Attitude: How is it that some people remain calm, positive, and objective, when life gives them challenges and hurdles? Is this powerful trait of attitude management is a teachable skill.
Understanding Moods and Attitudes
When I am in hungry, tired, or rushed, things can seem more personal. I may feel more anxious or impatient. My mood declines and my attitude declines with it. I may feel angry over things that might not otherwise bother me.
It is easier for me to treat other people the way I feel. Then I infect them with my bad attitude. By simply taking a deep breath, having lunch, or taking a break, I can often change the way everything looks and improve the way I treat other people.
By understanding that other people experience the same decline in attitudes based on what is going on with them, I can avoid catching a bad attitude from them. They are human. I am human. I can allow them the same understanding people have so often given me.
My response to other people in this light relieves me of the stress of owning their bad feelings. I can let those actions toward me to pass. I feel healthier when I can to see that, as humans, we share the same wiring. I can find compassion for people who need compassion. I can find patience with people who are being impatient. I can stop and listen to people who are being rude without agreeing but simply letting them air out their thinking.
Conditions Affect Moods
Driving has a profound territorial impact on attitudes. In my car, I have a sense that I am in my personal moving territory. My mind says that the area around my car is like the yard around my house. It is my space, my yard, my safe distance between from other people and cars, my mobile territory.
If another driver moves into my mobile territory, I have a sense of violation and frustration. My sense of mobile territory can even extend to a sense of injustice when I see a driver cut off another driver.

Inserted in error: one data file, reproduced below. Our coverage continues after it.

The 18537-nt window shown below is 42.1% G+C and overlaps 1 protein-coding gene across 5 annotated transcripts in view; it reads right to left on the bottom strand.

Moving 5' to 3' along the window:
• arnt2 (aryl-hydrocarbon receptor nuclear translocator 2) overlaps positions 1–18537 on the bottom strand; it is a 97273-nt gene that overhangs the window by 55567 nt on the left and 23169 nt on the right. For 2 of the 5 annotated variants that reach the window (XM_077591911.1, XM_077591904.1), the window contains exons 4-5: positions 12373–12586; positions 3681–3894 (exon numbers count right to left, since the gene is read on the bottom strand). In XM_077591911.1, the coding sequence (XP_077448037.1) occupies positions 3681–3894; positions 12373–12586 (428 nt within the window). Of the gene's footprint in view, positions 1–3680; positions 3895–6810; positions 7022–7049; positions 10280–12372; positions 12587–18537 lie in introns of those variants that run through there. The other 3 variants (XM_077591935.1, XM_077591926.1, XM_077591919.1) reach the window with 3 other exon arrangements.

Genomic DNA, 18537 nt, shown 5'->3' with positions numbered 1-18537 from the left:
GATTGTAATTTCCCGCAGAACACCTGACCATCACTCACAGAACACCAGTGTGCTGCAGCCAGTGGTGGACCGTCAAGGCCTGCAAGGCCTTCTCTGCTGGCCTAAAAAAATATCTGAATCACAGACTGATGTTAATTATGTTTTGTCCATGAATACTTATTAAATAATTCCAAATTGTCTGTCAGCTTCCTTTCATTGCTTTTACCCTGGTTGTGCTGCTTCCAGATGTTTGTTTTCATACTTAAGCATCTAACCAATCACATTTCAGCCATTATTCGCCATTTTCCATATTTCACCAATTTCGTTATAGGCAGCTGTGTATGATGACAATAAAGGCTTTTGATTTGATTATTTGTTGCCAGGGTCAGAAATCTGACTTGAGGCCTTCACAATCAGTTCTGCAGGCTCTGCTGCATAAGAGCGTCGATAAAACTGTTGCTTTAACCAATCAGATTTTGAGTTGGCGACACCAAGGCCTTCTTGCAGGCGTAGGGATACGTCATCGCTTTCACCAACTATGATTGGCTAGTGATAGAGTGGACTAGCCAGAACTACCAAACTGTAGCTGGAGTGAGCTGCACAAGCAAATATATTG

Among the thousands of other drivers on the highways every day, there are people who feel overwhelmed, experiencing grief, living in fear in failure, or experiencing other very difficult situations. There are other people who are simply tired and hungry and have just had a dreadful day and caught a bad attitude from someone else.
However, I can’t change their attitude. On the other hand. I can change my attitude. Maintaining a bad attitude is painful. If I allow myself to stay angry or anxious, or fearful, I am trying to punish other people when I am hurting myself. Bad attitudes are very painful.
Furthermore, good attitudes have so many benefits.
- I am healthier.
- I feel better.
- I can focus.
- I can feel joy in the present moment.
- I can celebrate life as a flow of passing events.
When someone has a cold, I do not see them as being a bad person. I see them as a person with a temporary disease. When someone has a bad attitude, I see them as a person with a temporary attitude disorder.
When you can, avoid people with bad attitudes.
Most people avoid those types of people. However, when that person is your boss or coworker, you may find that the best way to keep from catching negative attitudes from these people only takes some practical steps.
- Be very positive and upbeat around these people.
- If the person is your boss, try to understand what your boss wants done and try to do those things without expectation of approval.
- See them as people and not as evil forces.
- Angry, rude, difficult, even obnoxious people are just people. When I see them as human just as I am human, I realize that they are the one in pain not me.
Surrounding Myself with Positive People
The most important thing that I can do is to stay close to positive people and read or watch positive things. I love the healing that I get from positive people, places, and things. Today I am going to catch the good attitudes and heal the bad ones, in myself and in the people around me.